RALEIGH – North Carolina small businesses that have experienced extraordinary disruption to their operations due to the COVID-19 coronavirus pandemic may benefit from a $40 million relief program to help offset fixed costs like rent, mortgage interests and utility bills, Gov. Roy Cooper announced today.
“Small businesses are the backbone of our economy – powering our local communities and giving back in so many ways. They deserve our support, and this new initiative can help them weather this tough time,” said Gov. Cooper.
The N.C. Mortgage, Utility and Rent Relief (MURR), administered by the N.C. Dept. of Commerce, can provide up to $20,000 in relief funds per qualifying business location. Business applicants from certain industry sectors that have not been able to operate during the COVID period may apply for up to two of their business locations.
Applicants can apply for up to four months of mortgage interest or rent expenses, and utility expenses. The help offers relief for some of the fixed costs a business cannot easily control on its own. Applications to the program should open next week and will be handled on a first-come, first-served basis. Applicants must certify that they were closed during the period April 1 through July 31, 2020; they expect to be able to operate after the COVID crisis has passed; and they have not been reimbursed by any other federal source for the expenses for which they seek reimbursement through this program.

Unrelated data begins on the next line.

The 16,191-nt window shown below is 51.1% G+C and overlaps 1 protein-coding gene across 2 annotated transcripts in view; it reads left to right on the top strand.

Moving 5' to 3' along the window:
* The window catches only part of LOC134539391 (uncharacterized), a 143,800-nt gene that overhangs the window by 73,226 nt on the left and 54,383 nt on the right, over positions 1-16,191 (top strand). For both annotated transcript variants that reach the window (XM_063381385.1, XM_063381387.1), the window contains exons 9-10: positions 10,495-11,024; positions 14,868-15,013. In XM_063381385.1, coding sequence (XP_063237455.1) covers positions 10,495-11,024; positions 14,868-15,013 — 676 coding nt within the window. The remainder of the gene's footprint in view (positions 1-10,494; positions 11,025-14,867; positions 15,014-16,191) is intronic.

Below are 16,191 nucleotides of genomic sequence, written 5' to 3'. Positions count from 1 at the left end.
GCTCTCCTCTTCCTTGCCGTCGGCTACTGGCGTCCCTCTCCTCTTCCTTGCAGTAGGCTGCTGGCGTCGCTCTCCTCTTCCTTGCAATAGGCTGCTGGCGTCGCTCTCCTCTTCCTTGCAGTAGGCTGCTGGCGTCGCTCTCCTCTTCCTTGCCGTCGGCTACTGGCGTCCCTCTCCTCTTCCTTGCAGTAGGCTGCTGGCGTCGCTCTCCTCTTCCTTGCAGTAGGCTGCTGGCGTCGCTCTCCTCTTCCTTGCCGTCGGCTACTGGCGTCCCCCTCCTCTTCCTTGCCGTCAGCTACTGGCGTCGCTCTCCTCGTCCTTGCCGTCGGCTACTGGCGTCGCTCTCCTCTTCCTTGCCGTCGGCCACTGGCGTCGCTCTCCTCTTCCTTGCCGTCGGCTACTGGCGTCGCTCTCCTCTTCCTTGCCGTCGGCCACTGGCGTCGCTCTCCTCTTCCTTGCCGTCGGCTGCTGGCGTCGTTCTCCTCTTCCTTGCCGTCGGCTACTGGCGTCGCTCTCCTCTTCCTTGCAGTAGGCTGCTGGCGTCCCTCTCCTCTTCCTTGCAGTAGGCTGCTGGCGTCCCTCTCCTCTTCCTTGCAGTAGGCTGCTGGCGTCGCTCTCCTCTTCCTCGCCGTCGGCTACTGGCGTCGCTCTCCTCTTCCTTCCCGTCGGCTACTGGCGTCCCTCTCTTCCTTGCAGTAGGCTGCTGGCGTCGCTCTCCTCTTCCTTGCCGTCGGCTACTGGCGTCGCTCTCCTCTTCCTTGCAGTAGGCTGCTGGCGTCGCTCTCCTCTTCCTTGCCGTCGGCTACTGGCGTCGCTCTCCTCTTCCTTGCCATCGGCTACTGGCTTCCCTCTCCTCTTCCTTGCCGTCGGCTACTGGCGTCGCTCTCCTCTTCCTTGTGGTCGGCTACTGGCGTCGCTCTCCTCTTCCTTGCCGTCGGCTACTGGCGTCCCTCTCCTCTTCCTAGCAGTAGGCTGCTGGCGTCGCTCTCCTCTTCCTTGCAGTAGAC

Eligible applicants include amusement parks, banquet halls, bars, taverns, night clubs, bingo parlors, bowling alleys, dance halls, indoor fitness and recreation centers, indoor movie theaters, and museums.
Many of these affected industries have had varied levels of success in suing the governor to re-open their facilities. Representatives from the shuttered businesses have pled for months to simply open their businesses. The Phase 2.5 announcement allowed bowling alleys, indoor fitness and recreation centers, and museums to open, while keeping bars, night clubs, taverns, and indoor movie theaters closed.
Also today, Gov. Cooper said effective Oct. 2, large outdoor venues would be permitted to open at 7% capacity with key safety precautions in place. Large entertainment venues are those that can seat over 10,000.
The announcement was made today, according to Gov. Cooper, so these locations could begin putting safety measures in place in order to operate. Neither the governor nor N.C. Dept. of Health and Human Services secretary Mandy Cohen elaborated on why the figure of 7% was chosen.
“We will continue analyzing our data and indicators as we determine how to move forward safely in other areas that may be included in the new order on October 2nd. In it, we hope to ease some other restrictions, while still keeping safety protocols like masks, social distancing, and mass gathering limits in place,” said Cooper.
”With more things open and people moving around more, we need everyone to stay vigilant about wearing a mask, waiting six feet apart, and washing their hands often,” said Cohen. “Our progress is fragile and will take our continued hard to work to protect it.”
Today’s announcement also comes after Cooper relented on banning parents from attending college athletic events.
Cooper and Cohen also left the door open to easing further restrictions before the current Phase 2.5 executive order expires on Oct. 2. at 5 p.m.